April 2010
Volume 51, Issue 13
ARVO Annual Meeting Abstract  |   April 2010
Melanopsin-Dependent Activation of Dorsal Lateral Geniculate Neurons
Author Affiliations & Notes
  • T. M. Brown
    Faculty of Life Sciences, University of Manchester, Manchester, United Kingdom
  • J. Gigg
    Faculty of Life Sciences, University of Manchester, Manchester, United Kingdom
  • H. D. Piggins
    Faculty of Life Sciences, University of Manchester, Manchester, United Kingdom
  • R. J. Lucas
    Faculty of Life Sciences, University of Manchester, Manchester, United Kingdom
  • Footnotes
    Commercial Relationships  T.M. Brown, None; J. Gigg, None; H.D. Piggins, None; R.J. Lucas, None.
  • Footnotes
    Support  Wellcome Trust
Investigative Ophthalmology & Visual Science April 2010, Vol.51, 672. doi:
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      T. M. Brown, J. Gigg, H. D. Piggins, R. J. Lucas; Melanopsin-Dependent Activation of Dorsal Lateral Geniculate Neurons. Invest. Ophthalmol. Vis. Sci. 2010;51(13):672.

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      © ARVO (1962-2015); The Authors (2016-present)

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Purpose: : A subset of retinal ganglion cells, that express melanopsin, are intrinsically photosensitive (ipRGCs). These cells are known to innervate brain nuclei that mediate non-image-forming visual responses but projections to regions involved in conventional vision have not been observed. Since it is now clear that ipRGC subtypes with unknown projection patterns exist, we investigated the possibility that ipRGCs influence neuronal activity in the dLGN, thalamic relay to the visual cortex.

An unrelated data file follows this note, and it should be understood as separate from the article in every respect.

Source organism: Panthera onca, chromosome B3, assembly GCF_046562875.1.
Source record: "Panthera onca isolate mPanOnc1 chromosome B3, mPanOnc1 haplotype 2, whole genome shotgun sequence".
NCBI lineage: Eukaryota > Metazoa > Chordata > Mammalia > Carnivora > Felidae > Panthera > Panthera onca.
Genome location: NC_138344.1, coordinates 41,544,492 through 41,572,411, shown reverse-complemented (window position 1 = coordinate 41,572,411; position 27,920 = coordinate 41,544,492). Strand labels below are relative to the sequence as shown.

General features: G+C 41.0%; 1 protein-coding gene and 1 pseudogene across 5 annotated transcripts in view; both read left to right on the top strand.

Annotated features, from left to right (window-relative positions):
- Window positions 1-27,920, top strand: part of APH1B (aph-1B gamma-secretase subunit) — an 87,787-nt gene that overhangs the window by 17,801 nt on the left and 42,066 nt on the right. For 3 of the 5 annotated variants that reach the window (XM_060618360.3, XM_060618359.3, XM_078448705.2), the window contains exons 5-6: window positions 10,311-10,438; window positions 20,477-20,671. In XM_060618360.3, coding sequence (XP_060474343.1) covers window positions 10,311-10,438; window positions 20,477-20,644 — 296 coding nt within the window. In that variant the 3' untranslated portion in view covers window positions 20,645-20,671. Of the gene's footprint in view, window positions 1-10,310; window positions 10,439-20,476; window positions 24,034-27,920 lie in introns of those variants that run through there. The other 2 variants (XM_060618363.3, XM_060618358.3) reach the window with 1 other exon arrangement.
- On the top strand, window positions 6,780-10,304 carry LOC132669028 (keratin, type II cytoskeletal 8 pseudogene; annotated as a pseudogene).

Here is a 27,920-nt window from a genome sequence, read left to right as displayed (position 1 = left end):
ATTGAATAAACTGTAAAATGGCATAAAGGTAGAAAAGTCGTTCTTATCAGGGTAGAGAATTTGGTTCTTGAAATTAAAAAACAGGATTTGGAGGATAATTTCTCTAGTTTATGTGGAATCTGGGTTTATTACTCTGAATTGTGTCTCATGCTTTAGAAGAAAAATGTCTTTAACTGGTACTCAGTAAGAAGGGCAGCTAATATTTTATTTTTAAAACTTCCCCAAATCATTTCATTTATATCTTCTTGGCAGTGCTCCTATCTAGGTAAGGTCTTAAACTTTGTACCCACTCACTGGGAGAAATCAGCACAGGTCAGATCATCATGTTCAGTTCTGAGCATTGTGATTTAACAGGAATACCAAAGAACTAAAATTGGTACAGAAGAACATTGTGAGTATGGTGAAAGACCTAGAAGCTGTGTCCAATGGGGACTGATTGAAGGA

Methods: : We recorded neuronal activity from the LGN of urethane anaesthetised mice, using multichannel silicon probes, and assessed responses to light steps (60s) delivered by an LED light source, providing full field, uniform, illumination of the contralateral retina.

Results: : Initially, we recorded responses to 460nm light in adult mice lacking rods and cones (rd/rd cl). Light responses in these mice exhibited characteristic features of melanopisn photoreception; slow kinetics, steep irradiance response function and high response threshold. Surprisingly, responsive cells were found throughout the LGN (~35% of all units detected) including many in the dLGN. To determine whether this reflected compensatory changes in rd/rd cl mice, we next recorded from human red cone knockin mice (Opn1mwR), in which any cone dependent response can be identified by its anomalous sensitivity to red light. In these mice we observed a high proportion of cells (~40%) throughout the LGN that, in addition to robust on/off transients, exhibited sustained activations to 60s bright light with a spectral sensitivity consistent with that of melanopsin. As confirmation that these responses derived from melanopsin we employed melanopsin knockout mice (Opn4-/-). LGN neurons in these animals maintained robust transient responses at light on and off but were strikingly unable to sustain elevated firing rates throughout the course of a 60s stimuli.

Conclusions: : Melanopsin exerts a pronounced influence on dLGN neurons, with melanopsin signals evident in the activity of almost half of all light responsive cells in this region. These findings represent the first description of melanopsin-dependent activity in centres responsible for conventional visual processing.

Keywords: electrophysiology: non-clinical • ganglion cells • thalamus/lateral geniculate nucleus 

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